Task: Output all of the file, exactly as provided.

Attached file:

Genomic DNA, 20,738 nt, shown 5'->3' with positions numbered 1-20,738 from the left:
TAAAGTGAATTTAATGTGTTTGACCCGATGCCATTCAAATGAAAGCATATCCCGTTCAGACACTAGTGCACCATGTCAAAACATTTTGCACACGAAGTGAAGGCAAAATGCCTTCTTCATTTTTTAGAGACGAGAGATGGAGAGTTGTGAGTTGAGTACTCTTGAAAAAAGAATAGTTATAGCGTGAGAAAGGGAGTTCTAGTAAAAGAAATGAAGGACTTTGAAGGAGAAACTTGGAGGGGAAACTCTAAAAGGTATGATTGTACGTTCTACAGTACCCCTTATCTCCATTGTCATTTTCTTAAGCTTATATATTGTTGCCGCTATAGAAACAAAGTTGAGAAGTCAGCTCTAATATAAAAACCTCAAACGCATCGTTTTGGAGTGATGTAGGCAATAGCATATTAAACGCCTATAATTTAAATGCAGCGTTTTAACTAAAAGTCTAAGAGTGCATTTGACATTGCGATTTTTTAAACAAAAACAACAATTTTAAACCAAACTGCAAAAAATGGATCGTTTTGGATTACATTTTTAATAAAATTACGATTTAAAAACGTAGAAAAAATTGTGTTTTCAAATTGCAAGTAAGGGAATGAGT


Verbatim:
Genomic DNA, 20,738 nt, shown 5'->3' with positions numbered 1-20,738 from the left:
TAAAGTGAATTTAATGTGTTTGACCCGATGCCATTCAAATGAAAGCATATCCCGTTCAGACACTAGTGCACCATGTCAAAACATTTTGCACACGAAGTGAAGGCAAAATGCCTTCTTCATTTTTTAGAGACGAGAGATGGAGAGTTGTGAGTTGAGTACTCTTGAAAAAAGAATAGTTATAGCGTGAGAAAGGGAGTTCTAGTAAAAGAAATGAAGGACTTTGAAGGAGAAACTTGGAGGGGAAACTCTAAAAGGTATGATTGTACGTTCTACAGTACCCCTTATCTCCATTGTCATTTTCTTAAGCTTATATATTGTTGCCGCTATAGAAACAAAGTTGAGAAGTCAGCTCTAATATAAAAACCTCAAACGCATCGTTTTGGAGTGATGTAGGCAATAGCATATTAAACGCCTATAATTTAAATGCAGCGTTTTAACTAAAAGTCTAAGAGTGCATTTGACATTGCGATTTTTTAAACAAAAACAACAATTTTAAACCAAACTGCAAAAAATGGATCGTTTTGGATTACATTTTTAATAAAATTACGATTTAAAAACGTAGAAAAAATTGTGTTTTCAAATTGCAAGTAAGGGAATGAGT